Decades have passed since Winston Churchill’s death, but Curtis Hooper’s dramatic graphite drawings of the World War II era prime minister are as lifelike as ever.
“While many only know Churchill for his wartime leadership, the gallery is very unique in that it contains vignettes drawn from throughout his entire life,” Churchill Fellow and senior Ross Hatley said.
In the 1970s, English artist Curtis Hooper was commissioned by Churchill’s second daughter to create what would become known as “A Visual Philosophy of Winston Churchill.”
This complete collection of works based off of photographs selected by Sarah Churchill is on display in the Daughtery Gallery through Nov. 20.
Among the 27 original drawings, eight have a nearly identical lithograph with Hooper’s and Sarah Churchill’s signatures, as well as an embossment and Winston Churchill quote.
“Very few full collections of these prints exist,” said Senior Fellow for the Churchill Project Richard Langworth, in an article titled “Sarah Churchill – Curtis Hooper Prints.”
A significant portion of the exhibit focuses on Churchill’s accomplishments during the war, but also on aspects of his life that are less often portrayed by other artists.
To the left of the entrance hangs a drawing titled, “I have no fear of the future. Let us go forward into its mysteries,” and depicts the face of Churchill as a schoolboy in the left foreground. Hooper contrasts this youthful innocence with an experienced and aged face of Churchill in his later years. On the right of the page is a sketch of Churchill, back turned toward the viewer, walking forward into the mysteries of the future.
The next drawing shows Churchill in his mid-20s as a war correspondent during the Boer War. With his slightly pursed lips and cocked hat, his face exudes great confidence. His service overlapped with Lt. Gen. Robert Baden-Powell, who would later become a national hero and founder of the Boy Scouts.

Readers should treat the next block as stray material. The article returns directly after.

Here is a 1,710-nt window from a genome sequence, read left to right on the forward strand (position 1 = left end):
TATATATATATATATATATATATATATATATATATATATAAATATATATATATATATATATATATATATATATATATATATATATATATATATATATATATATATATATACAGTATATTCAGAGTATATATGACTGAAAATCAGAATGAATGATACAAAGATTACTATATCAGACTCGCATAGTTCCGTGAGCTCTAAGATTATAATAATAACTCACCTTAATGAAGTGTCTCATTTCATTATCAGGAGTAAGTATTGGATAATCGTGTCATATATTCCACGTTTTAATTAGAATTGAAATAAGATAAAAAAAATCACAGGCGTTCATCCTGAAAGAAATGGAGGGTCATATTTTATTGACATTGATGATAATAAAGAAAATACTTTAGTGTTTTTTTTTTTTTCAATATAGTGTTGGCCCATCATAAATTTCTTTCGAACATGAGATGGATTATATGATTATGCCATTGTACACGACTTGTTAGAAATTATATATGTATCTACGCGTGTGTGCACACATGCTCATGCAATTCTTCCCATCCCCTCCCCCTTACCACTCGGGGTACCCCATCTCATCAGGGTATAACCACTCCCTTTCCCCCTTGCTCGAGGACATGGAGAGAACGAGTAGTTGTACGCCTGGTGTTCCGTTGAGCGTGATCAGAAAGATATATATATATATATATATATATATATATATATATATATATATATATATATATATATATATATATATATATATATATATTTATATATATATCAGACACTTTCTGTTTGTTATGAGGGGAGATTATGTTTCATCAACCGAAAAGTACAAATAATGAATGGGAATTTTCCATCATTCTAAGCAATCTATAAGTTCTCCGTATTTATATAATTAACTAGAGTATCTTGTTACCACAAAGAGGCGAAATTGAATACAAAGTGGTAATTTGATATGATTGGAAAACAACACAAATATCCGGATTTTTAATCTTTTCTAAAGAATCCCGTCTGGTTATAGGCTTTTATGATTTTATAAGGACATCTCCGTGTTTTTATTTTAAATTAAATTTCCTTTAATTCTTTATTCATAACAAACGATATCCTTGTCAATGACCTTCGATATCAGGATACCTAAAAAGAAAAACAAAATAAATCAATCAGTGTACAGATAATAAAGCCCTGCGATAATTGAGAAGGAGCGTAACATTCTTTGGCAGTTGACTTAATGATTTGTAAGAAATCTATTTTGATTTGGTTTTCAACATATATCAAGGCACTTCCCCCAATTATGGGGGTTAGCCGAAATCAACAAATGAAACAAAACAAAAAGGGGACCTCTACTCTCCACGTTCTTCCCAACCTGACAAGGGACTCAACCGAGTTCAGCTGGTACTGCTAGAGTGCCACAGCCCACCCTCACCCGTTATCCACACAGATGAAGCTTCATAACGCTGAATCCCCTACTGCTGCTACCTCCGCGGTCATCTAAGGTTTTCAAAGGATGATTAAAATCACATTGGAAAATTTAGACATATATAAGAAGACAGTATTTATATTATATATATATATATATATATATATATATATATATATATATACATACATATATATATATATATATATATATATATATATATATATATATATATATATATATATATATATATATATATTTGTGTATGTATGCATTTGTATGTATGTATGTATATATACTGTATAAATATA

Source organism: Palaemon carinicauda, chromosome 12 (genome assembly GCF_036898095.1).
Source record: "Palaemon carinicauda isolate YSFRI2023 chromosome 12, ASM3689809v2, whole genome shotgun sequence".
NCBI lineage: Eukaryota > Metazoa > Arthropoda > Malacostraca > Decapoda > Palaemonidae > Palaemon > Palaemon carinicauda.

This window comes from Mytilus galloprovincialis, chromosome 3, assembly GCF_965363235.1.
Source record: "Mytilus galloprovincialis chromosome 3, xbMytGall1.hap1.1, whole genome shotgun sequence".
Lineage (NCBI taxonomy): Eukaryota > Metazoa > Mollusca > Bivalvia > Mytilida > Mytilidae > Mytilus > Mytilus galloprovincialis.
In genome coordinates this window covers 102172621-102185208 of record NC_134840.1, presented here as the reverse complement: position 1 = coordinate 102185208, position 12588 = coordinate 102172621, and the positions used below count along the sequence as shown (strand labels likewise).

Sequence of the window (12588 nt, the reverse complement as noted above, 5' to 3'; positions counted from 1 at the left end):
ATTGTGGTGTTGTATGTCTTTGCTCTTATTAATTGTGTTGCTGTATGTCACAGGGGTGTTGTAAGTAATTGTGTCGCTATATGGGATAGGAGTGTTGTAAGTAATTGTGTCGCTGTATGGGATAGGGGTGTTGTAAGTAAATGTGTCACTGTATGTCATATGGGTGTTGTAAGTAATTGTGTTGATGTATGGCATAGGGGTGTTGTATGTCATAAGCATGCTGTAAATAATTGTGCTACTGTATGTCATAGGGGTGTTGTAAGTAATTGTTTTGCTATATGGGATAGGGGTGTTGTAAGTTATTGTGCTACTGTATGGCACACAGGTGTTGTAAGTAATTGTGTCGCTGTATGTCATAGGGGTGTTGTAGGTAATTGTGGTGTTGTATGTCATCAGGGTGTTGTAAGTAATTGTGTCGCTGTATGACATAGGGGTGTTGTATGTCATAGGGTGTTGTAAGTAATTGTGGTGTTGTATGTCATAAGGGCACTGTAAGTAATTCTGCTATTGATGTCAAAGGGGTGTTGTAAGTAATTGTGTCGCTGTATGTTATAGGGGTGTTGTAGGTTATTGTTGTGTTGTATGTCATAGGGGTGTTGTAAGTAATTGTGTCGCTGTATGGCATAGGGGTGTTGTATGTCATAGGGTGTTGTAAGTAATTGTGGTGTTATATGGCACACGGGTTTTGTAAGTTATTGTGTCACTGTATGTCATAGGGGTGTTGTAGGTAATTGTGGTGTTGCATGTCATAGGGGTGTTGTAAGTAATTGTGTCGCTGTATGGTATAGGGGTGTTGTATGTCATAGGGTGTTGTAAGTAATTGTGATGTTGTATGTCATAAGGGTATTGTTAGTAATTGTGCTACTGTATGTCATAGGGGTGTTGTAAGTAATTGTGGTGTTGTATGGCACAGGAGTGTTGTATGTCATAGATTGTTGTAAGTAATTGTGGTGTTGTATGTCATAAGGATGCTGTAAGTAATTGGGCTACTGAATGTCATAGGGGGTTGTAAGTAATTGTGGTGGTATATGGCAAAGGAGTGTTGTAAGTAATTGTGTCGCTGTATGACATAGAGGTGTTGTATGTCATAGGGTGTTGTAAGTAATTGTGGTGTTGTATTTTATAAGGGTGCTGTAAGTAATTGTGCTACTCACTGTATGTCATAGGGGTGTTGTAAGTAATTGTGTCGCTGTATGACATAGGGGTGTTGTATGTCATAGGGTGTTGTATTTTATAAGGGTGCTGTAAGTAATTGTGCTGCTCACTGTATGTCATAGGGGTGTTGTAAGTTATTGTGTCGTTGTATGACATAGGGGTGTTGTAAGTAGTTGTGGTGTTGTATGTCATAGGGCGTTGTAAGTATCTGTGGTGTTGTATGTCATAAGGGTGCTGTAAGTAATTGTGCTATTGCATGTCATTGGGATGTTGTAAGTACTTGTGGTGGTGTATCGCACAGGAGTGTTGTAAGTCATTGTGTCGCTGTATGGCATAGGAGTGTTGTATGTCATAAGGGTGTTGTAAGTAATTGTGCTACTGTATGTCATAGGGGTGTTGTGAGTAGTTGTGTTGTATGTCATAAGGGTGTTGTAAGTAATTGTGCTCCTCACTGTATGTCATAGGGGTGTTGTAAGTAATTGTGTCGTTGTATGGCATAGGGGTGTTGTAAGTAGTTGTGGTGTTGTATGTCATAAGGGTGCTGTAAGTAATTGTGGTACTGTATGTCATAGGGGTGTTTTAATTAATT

Hooper drew one picture that showed Churchill painting in Normandy, titled “A hobby is of the first importance to a public man.”
Churchill was a prolific writer, but also produced several hundred paintings in the latter half of his life. He enjoyed painting so much that he wrote a book titled “PAINTING as a Pastime” to teach others the beauty of painting.
“It’s a wonderful book about painting, and it isn’t very long either,” said Professor of Art Barbara Bushey.
Hooper finds a way to represent all significant elements of Churchill’s life. Some of the pieces reflect the deep depression that plagued Churchill for most of his existence. In particular, the sketches of him during the war are marked by profound sadness.
“I really like how Hooper finds something different to depict in his face every time,” sophomore Jonathan Meckel said. “None of faces are quite the same.”
Hooper covers the immense swath of Winston Churchill’s life with only graphite: peacetime painting in a civilian suit, negotiations with President Roosevelt, Clementine Churchill superimposed on a silhouette of her husband, and Churchill standing tall in honorary colonel uniform are just a few examples.
“Take a moment to experience an artistic synthesis of the great statesman,” Hatley said.